You want to maintain a good relationship with your suppliers, clients and even former employees. You could do business with them again in the future, and conflict could impact your reputation with that person or business and their professional connections.
If one of those parties violates the terms of a contract with your company, you may at first choose to overlook that breach. You might also reach out to the individual or company to try to resolve the matter amicably.
Unfortunately, sometimes a breach of contract is intentional and can have damaging consequences for your company. If the other party cannot or will not resolve the matter voluntarily, litigation may be necessary to protect your company’s interest.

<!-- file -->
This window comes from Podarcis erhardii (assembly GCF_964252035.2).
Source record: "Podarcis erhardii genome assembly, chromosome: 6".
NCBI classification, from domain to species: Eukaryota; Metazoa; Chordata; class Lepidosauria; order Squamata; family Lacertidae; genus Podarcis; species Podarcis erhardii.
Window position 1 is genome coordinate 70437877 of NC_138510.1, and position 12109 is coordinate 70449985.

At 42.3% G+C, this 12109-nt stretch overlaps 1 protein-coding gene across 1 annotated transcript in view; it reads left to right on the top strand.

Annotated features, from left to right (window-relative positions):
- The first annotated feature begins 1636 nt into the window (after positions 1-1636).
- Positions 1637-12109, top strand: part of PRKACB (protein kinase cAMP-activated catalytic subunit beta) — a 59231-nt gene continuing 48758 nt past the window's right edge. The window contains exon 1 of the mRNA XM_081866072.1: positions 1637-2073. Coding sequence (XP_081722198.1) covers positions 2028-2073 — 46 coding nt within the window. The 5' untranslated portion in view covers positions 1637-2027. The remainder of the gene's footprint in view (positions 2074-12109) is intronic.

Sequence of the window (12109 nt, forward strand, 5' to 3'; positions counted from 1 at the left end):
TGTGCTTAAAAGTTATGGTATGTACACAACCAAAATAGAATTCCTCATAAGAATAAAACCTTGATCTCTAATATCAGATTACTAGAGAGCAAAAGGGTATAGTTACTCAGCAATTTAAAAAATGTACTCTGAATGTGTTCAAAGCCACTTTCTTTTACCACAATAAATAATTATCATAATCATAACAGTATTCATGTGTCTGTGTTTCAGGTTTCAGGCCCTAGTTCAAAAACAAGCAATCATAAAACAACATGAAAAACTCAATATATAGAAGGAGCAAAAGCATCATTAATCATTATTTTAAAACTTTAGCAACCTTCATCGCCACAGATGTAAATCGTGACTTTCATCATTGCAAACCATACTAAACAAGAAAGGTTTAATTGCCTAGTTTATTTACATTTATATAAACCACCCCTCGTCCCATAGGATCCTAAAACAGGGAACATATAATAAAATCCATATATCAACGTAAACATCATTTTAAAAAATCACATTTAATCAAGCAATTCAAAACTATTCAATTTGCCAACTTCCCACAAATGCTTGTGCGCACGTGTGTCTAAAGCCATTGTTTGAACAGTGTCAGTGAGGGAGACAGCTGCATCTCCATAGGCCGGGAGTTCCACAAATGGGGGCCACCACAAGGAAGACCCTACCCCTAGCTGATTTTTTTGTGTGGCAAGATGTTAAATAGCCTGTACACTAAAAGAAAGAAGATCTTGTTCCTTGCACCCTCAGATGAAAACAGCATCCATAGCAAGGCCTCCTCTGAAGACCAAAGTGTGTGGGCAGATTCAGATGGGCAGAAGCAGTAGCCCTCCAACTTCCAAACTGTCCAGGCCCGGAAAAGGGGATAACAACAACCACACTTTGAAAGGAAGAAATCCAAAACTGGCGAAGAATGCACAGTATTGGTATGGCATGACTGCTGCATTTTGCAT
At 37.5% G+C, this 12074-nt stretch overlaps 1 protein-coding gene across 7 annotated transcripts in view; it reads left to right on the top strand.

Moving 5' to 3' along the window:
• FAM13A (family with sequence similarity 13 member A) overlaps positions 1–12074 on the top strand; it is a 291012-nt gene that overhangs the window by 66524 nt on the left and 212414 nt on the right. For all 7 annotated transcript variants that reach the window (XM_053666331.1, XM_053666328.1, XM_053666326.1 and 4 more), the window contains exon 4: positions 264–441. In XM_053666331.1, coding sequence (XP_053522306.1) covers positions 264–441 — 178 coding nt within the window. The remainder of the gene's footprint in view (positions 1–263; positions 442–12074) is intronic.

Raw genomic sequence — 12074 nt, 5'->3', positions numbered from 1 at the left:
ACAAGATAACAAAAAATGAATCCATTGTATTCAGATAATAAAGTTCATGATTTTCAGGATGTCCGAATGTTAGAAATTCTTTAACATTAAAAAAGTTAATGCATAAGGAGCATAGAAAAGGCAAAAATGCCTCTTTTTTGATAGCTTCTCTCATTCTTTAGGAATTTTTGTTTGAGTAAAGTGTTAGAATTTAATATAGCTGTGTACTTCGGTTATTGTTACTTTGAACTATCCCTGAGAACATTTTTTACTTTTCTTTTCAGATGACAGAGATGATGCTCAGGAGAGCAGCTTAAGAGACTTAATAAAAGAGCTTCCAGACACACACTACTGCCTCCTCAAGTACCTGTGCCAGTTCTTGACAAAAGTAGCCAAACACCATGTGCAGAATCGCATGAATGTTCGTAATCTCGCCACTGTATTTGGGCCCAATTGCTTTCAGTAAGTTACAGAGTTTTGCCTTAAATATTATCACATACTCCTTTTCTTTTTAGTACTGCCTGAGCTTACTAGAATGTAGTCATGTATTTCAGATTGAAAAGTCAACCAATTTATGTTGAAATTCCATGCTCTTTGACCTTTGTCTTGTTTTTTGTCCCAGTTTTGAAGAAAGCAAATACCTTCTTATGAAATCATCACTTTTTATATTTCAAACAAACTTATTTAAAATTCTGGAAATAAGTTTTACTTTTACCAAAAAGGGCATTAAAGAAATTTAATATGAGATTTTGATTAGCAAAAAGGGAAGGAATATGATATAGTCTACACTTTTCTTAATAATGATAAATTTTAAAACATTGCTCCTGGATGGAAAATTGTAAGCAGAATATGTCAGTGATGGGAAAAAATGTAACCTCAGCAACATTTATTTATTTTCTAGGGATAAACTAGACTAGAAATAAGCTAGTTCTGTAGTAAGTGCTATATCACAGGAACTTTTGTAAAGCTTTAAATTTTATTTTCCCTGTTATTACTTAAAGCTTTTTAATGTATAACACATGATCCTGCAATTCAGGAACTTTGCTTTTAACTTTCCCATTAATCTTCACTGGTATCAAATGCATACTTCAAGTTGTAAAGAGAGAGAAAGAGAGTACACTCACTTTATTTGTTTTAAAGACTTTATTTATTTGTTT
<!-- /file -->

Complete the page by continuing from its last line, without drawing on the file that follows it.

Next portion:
The courts can order the other party to act
Asking nicely or pointing out the contractual obligations of another party may not resolve their non-performance issue. Whether they have failed to perform contracted services after receiving a deposit or did not deliver necessary materials, your company could suffer losses because of their failures.
You can’t do much on your own to make the other party to the contract uphold their promise to you. Going to court may be the only way to legally compel the other party to fulfill their obligations to your company under the contract. A judge can order specific performance of the other party to fulfill their duties under the contract. In some cases, going to court can also mean that you receive damages for the consequences of the other party’s breach.
Understanding how business litigation can help you solve your contract issue will make it easier to respond to a contractual issue.